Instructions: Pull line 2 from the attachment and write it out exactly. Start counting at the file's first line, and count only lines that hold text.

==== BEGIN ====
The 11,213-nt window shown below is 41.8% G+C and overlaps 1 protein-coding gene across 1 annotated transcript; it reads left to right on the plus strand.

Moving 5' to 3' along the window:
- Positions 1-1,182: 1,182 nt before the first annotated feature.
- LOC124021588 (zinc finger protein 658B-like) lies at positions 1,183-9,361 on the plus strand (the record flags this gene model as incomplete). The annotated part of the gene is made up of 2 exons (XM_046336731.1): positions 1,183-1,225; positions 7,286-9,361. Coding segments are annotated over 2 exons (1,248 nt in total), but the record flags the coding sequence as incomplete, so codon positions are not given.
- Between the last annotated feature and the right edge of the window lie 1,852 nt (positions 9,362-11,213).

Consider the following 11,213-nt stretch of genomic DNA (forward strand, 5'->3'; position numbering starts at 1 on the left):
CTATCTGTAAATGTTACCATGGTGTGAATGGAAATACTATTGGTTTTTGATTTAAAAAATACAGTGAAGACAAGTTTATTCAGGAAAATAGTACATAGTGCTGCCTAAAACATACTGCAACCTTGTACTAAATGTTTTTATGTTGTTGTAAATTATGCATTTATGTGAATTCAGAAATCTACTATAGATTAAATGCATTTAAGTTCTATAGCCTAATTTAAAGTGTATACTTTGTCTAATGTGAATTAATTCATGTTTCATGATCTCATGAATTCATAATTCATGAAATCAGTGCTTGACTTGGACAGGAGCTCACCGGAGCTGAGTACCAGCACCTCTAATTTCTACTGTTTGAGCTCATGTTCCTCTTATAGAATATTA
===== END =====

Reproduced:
Moving 5' to 3' along the window: